Taylor Dawn Fortune

I find that people (in general) lie for a myriad of reasons.  I for one have been known to tell a fib so it doesn’t hurt someone’s feelings.  “What do you think of my hair?” says Girlfriend.  “I think it looks very nice.” say Me and I am lying because it looks like it was styled by a meat butcher.  We lie because we are inherently born that way.  If you believe in the Bible, thank Adam and Eve for that one.  It’s something that we do.

There are liars that are pathological.  Who absolutely cannot help themselves but tell a lie everyday.  Or who tell so many just bizarre stories that it’s just easier to cover a lie with another lie than tell the truth.  I have come across those folks once or twice in my lifetime and I steer clear.  I don’t want to wind up buying into some ridiculous or devious story that makes me part of a “48 Hours” or “The First 48” TV episode.  No thank, I will pass on that opportunity.


I wish everyone was like Woz.  If you don’t know who he is:  Google Apple.   I read an interview recently where when talking about telling the truth, he has stated that his Dad taught him to NEVER tell a lie.  He prides himself on his honesty with others.  I wish I could duplicate him and surround myself with a person like that.  Oh well, cloning is only for sheep.  For now.

People have been lied to in business transactions.  Insert any douche-bag pyramid banking scheme here or Bernie Madoff.  I watch CNBC’s “American Greed” a LOT.  It is still surprising to me that people do not listen and I mean LISTEN to someone when they are telling you that you will get TOP dollar on your investments when even the banks or anyone else can’t promise you that.  If you can’t smell out a liar, well – don’t invest your entire retirement with an investment firm that you’ve NEVER heard of before except from a friend of a friend.  Mind-boggling.

Michiel Jelijs
The Wolf

Now personally, I will never understand this one.   I wish people in 2013 would catch a clue because it would stop so many hurt feelings.  If you are unhappy and you don’t like who you are with – Don’t lie to them.  Just tell them the truth.  It’s not that hard people.  It’s called having a set of balls.  If they are lost because they are so small, go find them now.

I am making the assumption that most people would rather hear “this is just not working for me” than finding out that their mate, best-friend, spouse or business associate is being dishonest about their relationship.   I am not just talking about adultery, it can be anything really.  When you are thinking of doing something that you KNOW deep in your heart is wrong and you are in a committed relationship, friendship, partnership, business or marriage – stop right now.  Man up, put your big girl panties on, and TELL the truth.


Recently I was having a discussion with a friend of mine about this very subject and we’ve came to the same conclusion.  Some people get so wrapped up in their lies that they can’t be honest with anyone because of the shame, ridicule and/or fear of loss of a relationship.  I have known and or seen people who will be told to their faces – “that is a lie my friend, and I can show you why” and people STILL can’t spit it out from their lips!  I would think that behaving that way is just so exhausting.  Wouldn’t life be more liberating just to tell the damned truth?   Maybe you won’t look that cooler, or smarter than you thought you were but in the end – you and whomever you’ve lied to will have the truth.  I’ve heard the truth can set you free.

The Roman rhetorician, Quintilian once said : “A liar should have a good memory.”  Vicki would say “Liar Face!”  Take your pick, it’s all the same. Thanks Vicki.


Review of “APE: Author, Publisher and Entrepreneur – How to Publish a Book.” Thank you Guy Kawasaki!


I am telling you all right now I am FOREVER INDEBTED to Guy Kawasaki.  I mean this whole-heartily.  I had the amazing opportunity to review Mr. Kawasaki’s book “APE: Author, Publisher, Entrepreneur – How to Publish a Book.”   If you are going to “write” a book whether it is on the traditional (dead) format of beating your head against the wall with rounds and rounds of rejection letters from the Brick and Mortar Publishers OR if you decide to do all the hard work via e-book, this is the INFORMATION YOU’LL NEED to make that decision and get it done!   This is my current review on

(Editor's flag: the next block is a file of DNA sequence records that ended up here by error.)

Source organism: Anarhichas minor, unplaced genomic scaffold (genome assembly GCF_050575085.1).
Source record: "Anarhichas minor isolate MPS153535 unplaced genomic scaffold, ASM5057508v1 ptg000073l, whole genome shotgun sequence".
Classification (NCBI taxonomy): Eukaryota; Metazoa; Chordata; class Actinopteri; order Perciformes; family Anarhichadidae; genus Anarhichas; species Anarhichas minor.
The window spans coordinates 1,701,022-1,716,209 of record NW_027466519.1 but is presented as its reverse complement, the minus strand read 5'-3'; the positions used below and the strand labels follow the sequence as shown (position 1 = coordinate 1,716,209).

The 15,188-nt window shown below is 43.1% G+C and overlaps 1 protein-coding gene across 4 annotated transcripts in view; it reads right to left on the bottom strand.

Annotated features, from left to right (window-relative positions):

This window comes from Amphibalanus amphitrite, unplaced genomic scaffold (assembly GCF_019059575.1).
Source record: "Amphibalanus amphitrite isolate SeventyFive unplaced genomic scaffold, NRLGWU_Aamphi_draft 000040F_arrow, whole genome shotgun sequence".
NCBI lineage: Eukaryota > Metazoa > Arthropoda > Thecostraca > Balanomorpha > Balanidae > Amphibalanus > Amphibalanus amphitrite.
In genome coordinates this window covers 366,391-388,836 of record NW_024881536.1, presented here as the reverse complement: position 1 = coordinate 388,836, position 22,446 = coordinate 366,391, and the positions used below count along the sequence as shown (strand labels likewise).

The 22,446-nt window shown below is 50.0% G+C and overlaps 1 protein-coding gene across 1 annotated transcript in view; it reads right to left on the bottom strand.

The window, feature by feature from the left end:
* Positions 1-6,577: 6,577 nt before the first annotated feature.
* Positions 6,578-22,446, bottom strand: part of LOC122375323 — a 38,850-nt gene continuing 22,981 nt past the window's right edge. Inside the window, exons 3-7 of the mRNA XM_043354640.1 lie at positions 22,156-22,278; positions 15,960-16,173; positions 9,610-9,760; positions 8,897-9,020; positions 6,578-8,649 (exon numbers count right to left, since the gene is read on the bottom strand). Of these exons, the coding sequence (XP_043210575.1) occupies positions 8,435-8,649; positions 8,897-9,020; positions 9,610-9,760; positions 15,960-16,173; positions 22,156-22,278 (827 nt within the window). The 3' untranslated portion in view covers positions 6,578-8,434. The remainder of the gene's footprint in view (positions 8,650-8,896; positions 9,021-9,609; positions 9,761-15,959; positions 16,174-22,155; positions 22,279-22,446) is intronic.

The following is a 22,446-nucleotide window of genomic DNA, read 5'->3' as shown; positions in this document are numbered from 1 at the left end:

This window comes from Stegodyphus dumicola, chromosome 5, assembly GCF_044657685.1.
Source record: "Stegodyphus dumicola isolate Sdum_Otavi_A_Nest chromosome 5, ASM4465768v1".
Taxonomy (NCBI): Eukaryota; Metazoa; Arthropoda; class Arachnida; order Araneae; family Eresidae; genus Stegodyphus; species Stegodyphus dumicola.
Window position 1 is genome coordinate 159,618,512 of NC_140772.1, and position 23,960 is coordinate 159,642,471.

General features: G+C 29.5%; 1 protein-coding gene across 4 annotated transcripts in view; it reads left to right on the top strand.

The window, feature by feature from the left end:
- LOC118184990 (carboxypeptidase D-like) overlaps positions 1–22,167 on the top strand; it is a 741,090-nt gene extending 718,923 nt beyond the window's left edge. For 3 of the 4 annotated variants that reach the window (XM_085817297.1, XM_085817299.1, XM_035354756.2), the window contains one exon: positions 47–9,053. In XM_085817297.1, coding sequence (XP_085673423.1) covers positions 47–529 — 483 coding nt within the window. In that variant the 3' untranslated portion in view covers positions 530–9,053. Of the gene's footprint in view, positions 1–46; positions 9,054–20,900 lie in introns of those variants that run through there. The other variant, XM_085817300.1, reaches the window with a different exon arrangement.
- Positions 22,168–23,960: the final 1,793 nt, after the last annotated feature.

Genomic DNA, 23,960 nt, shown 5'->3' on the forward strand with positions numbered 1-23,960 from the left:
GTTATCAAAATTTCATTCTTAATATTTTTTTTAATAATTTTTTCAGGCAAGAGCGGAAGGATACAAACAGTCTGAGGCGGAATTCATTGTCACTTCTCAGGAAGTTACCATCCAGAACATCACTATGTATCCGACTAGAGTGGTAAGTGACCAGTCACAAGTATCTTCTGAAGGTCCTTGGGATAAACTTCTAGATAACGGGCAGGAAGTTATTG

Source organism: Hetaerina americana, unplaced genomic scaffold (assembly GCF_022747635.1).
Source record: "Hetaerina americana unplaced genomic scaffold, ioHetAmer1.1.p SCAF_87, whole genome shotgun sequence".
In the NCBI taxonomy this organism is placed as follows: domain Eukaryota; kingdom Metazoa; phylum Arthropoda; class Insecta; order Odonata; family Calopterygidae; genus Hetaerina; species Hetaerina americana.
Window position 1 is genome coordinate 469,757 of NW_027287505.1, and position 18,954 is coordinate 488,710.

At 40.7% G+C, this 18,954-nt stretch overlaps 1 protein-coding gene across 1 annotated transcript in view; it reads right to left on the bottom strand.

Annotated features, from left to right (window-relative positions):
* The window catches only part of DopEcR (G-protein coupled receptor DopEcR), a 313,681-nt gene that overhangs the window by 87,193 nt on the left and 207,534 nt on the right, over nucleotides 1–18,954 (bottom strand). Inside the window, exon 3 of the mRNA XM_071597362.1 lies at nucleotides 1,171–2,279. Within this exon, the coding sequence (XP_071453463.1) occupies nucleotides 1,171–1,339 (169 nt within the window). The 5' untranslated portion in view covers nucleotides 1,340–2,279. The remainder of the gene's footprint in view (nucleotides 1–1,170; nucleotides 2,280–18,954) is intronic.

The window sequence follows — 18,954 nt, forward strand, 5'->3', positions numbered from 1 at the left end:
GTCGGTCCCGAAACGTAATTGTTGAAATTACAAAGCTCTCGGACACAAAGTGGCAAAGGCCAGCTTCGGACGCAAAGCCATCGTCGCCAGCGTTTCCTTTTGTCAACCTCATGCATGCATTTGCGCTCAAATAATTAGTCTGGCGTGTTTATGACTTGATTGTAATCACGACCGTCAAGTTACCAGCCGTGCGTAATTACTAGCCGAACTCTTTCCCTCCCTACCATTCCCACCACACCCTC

“I am SO glad that I had the opportunity to read Guy Kawasaki’s newest book “APE: Author, Publisher, Entrepreneur – How to Publish a Book.”  It was truly the right information for someone like myself at the right time.  I am now in the process of writing my first book and have found it the most daunting adventure of my life.  Actually it’s been the most arduous, labor intensive event I’ve ever undertaken.

I found that even I had some pretty lofty ideas of how a book was “published.” Guy Kawasaki gives the “411” on what really happens to people when they begin to the publishing process. Agents, Editors, Editing Assistants, Copy Editors, Designers and Publicists are all part of that program. I had no clue. Also, how many times an Author is truly rejected. A real eye-opening piece for someone like myself who is starting to go through the process.

Kawasaki and Welch give a fantastic breakdown of what really goes on in the “Publishing” world. Whether you decide to use the traditional forms of Publishing and/or e-Books. To Self-Publish or not? The pros and cons of such undertaking. How to write the book, edit it, cost it, using social media as a way to get your works out into the world of the Internet i.e., “Guerilla Marketing.” Also included: how to sell the book through Amazon, Kobo, Google , Barnes & Noble and Apple.

I will paraphrase the last paragraph of Chapter 1: “Writing is often a lonely and difficult process, so take a moment to reflect on the good reasons and bad reasons to write a book. We still encourage you to do it, because it is one of the most rewarding experiences in life, but few things worth doing are easy.” I would recommend this book to anyone who is struggling to break into the established world of Publishing. Maybe the e-book might be for you? If so, read this book! What an excellent guide.”

Regardless of what road I decide personally to get my thoughts from my brain into print, know that Guy Kawasaki’s  book has been tremendously helpful in understanding the pitfalls of both roads to take.  I am now more ready in my decision than I was before I read his book.  Thank you so much for writing this book Mr. Kawasaki! Follow him on Twitter: @GuyKawasaki 

***My readers can pick up “APE: Author, Publisher, Entrepreneur – How to Write a Book.”  here at – click the hyperlink.****